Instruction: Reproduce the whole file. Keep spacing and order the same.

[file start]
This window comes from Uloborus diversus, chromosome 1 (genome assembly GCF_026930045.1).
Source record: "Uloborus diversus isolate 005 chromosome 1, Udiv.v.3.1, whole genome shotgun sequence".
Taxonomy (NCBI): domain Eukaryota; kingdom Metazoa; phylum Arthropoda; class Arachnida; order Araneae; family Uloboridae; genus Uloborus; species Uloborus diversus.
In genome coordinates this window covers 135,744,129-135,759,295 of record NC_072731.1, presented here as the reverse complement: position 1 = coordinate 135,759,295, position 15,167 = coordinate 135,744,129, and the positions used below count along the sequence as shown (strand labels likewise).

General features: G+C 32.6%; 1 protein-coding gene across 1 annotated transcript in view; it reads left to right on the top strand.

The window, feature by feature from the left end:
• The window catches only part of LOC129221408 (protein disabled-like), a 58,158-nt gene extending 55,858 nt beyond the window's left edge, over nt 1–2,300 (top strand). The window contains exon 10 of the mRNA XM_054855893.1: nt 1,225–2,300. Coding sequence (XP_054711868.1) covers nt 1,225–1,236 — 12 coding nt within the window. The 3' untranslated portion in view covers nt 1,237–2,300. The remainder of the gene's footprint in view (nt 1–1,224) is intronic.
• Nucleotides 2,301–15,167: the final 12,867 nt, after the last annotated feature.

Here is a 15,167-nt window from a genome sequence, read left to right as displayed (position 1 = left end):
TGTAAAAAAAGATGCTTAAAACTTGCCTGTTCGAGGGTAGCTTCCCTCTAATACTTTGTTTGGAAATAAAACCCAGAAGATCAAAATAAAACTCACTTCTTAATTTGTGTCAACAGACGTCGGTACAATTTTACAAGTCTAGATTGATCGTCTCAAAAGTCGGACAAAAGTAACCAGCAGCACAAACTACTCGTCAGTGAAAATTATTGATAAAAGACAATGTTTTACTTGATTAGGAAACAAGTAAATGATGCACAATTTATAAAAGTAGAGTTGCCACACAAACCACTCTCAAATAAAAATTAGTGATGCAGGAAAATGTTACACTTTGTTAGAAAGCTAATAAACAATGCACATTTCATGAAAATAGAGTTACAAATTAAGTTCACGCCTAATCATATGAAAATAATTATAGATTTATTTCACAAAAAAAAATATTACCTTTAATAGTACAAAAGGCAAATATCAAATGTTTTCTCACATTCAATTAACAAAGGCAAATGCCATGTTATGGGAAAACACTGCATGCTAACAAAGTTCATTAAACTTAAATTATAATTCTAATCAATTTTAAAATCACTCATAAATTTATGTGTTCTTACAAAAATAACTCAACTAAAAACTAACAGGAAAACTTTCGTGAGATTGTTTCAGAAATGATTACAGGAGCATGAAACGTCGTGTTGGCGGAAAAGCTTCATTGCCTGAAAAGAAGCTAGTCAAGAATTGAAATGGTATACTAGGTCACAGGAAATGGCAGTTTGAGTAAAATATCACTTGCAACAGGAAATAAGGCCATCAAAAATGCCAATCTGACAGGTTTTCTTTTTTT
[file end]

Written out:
This window comes from Uloborus diversus, chromosome 1 (genome assembly GCF_026930045.1).
Source record: "Uloborus diversus isolate 005 chromosome 1, Udiv.v.3.1, whole genome shotgun sequence".
Taxonomy (NCBI): domain Eukaryota; kingdom Metazoa; phylum Arthropoda; class Arachnida; order Araneae; family Uloboridae; genus Uloborus; species Uloborus diversus.
In genome coordinates this window covers 135,744,129-135,759,295 of record NC_072731.1, presented here as the reverse complement: position 1 = coordinate 135,759,295, position 15,167 = coordinate 135,744,129, and the positions used below count along the sequence as shown (strand labels likewise).

General features: G+C 32.6%; 1 protein-coding gene across 1 annotated transcript in view; it reads left to right on the top strand.

The window, feature by feature from the left end:
• The window catches only part of LOC129221408 (protein disabled-like), a 58,158-nt gene extending 55,858 nt beyond the window's left edge, over nt 1–2,300 (top strand). The window contains exon 10 of the mRNA XM_054855893.1: nt 1,225–2,300. Coding sequence (XP_054711868.1) covers nt 1,225–1,236 — 12 coding nt within the window. The 3' untranslated portion in view covers nt 1,237–2,300. The remainder of the gene's footprint in view (nt 1–1,224) is intronic.
• Nucleotides 2,301–15,167: the final 12,867 nt, after the last annotated feature.

Here is a 15,167-nt window from a genome sequence, read left to right as displayed (position 1 = left end):
TGTAAAAAAAGATGCTTAAAACTTGCCTGTTCGAGGGTAGCTTCCCTCTAATACTTTGTTTGGAAATAAAACCCAGAAGATCAAAATAAAACTCACTTCTTAATTTGTGTCAACAGACGTCGGTACAATTTTACAAGTCTAGATTGATCGTCTCAAAAGTCGGACAAAAGTAACCAGCAGCACAAACTACTCGTCAGTGAAAATTATTGATAAAAGACAATGTTTTACTTGATTAGGAAACAAGTAAATGATGCACAATTTATAAAAGTAGAGTTGCCACACAAACCACTCTCAAATAAAAATTAGTGATGCAGGAAAATGTTACACTTTGTTAGAAAGCTAATAAACAATGCACATTTCATGAAAATAGAGTTACAAATTAAGTTCACGCCTAATCATATGAAAATAATTATAGATTTATTTCACAAAAAAAAATATTACCTTTAATAGTACAAAAGGCAAATATCAAATGTTTTCTCACATTCAATTAACAAAGGCAAATGCCATGTTATGGGAAAACACTGCATGCTAACAAAGTTCATTAAACTTAAATTATAATTCTAATCAATTTTAAAATCACTCATAAATTTATGTGTTCTTACAAAAATAACTCAACTAAAAACTAACAGGAAAACTTTCGTGAGATTGTTTCAGAAATGATTACAGGAGCATGAAACGTCGTGTTGGCGGAAAAGCTTCATTGCCTGAAAAGAAGCTAGTCAAGAATTGAAATGGTATACTAGGTCACAGGAAATGGCAGTTTGAGTAAAATATCACTTGCAACAGGAAATAAGGCCATCAAAAATGCCAATCTGACAGGTTTTCTTTTTTT